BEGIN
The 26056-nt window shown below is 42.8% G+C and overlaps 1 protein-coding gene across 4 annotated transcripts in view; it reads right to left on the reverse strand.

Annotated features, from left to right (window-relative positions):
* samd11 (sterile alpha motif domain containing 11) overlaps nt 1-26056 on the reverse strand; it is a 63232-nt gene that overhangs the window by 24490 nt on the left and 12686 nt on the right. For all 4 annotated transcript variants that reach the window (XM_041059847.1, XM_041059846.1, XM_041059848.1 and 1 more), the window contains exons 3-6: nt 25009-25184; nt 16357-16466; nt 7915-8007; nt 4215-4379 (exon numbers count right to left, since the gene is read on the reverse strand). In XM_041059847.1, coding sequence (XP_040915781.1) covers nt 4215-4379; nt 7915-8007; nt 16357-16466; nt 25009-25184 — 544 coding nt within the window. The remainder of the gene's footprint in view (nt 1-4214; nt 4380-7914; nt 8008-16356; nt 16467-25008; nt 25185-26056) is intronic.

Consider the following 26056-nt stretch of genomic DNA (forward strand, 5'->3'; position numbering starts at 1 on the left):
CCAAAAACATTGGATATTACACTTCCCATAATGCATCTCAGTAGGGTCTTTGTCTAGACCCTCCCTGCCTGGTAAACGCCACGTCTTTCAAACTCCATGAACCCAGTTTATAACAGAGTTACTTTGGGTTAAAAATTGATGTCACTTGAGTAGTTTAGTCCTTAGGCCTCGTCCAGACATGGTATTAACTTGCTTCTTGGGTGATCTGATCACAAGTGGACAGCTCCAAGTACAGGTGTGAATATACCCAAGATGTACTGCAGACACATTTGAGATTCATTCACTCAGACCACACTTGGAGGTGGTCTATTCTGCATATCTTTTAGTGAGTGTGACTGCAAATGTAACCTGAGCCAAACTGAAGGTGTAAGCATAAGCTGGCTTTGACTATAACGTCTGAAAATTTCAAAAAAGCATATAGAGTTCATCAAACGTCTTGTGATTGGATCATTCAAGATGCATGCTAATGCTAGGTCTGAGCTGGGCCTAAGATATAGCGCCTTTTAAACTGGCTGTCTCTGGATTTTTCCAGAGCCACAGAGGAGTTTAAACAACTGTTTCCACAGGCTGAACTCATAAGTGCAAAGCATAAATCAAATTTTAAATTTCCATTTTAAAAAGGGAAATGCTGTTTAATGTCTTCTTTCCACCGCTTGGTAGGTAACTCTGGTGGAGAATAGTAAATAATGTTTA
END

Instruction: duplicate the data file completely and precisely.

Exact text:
The 26056-nt window shown below is 42.8% G+C and overlaps 1 protein-coding gene across 4 annotated transcripts in view; it reads right to left on the reverse strand.

Annotated features, from left to right (window-relative positions):
* samd11 (sterile alpha motif domain containing 11) overlaps nt 1-26056 on the reverse strand; it is a 63232-nt gene that overhangs the window by 24490 nt on the left and 12686 nt on the right. For all 4 annotated transcript variants that reach the window (XM_041059847.1, XM_041059846.1, XM_041059848.1 and 1 more), the window contains exons 3-6: nt 25009-25184; nt 16357-16466; nt 7915-8007; nt 4215-4379 (exon numbers count right to left, since the gene is read on the reverse strand). In XM_041059847.1, coding sequence (XP_040915781.1) covers nt 4215-4379; nt 7915-8007; nt 16357-16466; nt 25009-25184 — 544 coding nt within the window. The remainder of the gene's footprint in view (nt 1-4214; nt 4380-7914; nt 8008-16356; nt 16467-25008; nt 25185-26056) is intronic.

Consider the following 26056-nt stretch of genomic DNA (forward strand, 5'->3'; position numbering starts at 1 on the left):
CCAAAAACATTGGATATTACACTTCCCATAATGCATCTCAGTAGGGTCTTTGTCTAGACCCTCCCTGCCTGGTAAACGCCACGTCTTTCAAACTCCATGAACCCAGTTTATAACAGAGTTACTTTGGGTTAAAAATTGATGTCACTTGAGTAGTTTAGTCCTTAGGCCTCGTCCAGACATGGTATTAACTTGCTTCTTGGGTGATCTGATCACAAGTGGACAGCTCCAAGTACAGGTGTGAATATACCCAAGATGTACTGCAGACACATTTGAGATTCATTCACTCAGACCACACTTGGAGGTGGTCTATTCTGCATATCTTTTAGTGAGTGTGACTGCAAATGTAACCTGAGCCAAACTGAAGGTGTAAGCATAAGCTGGCTTTGACTATAACGTCTGAAAATTTCAAAAAAGCATATAGAGTTCATCAAACGTCTTGTGATTGGATCATTCAAGATGCATGCTAATGCTAGGTCTGAGCTGGGCCTAAGATATAGCGCCTTTTAAACTGGCTGTCTCTGGATTTTTCCAGAGCCACAGAGGAGTTTAAACAACTGTTTCCACAGGCTGAACTCATAAGTGCAAAGCATAAATCAAATTTTAAATTTCCATTTTAAAAAGGGAAATGCTGTTTAATGTCTTCTTTCCACCGCTTGGTAGGTAACTCTGGTGGAGAATAGTAAATAATGTTTA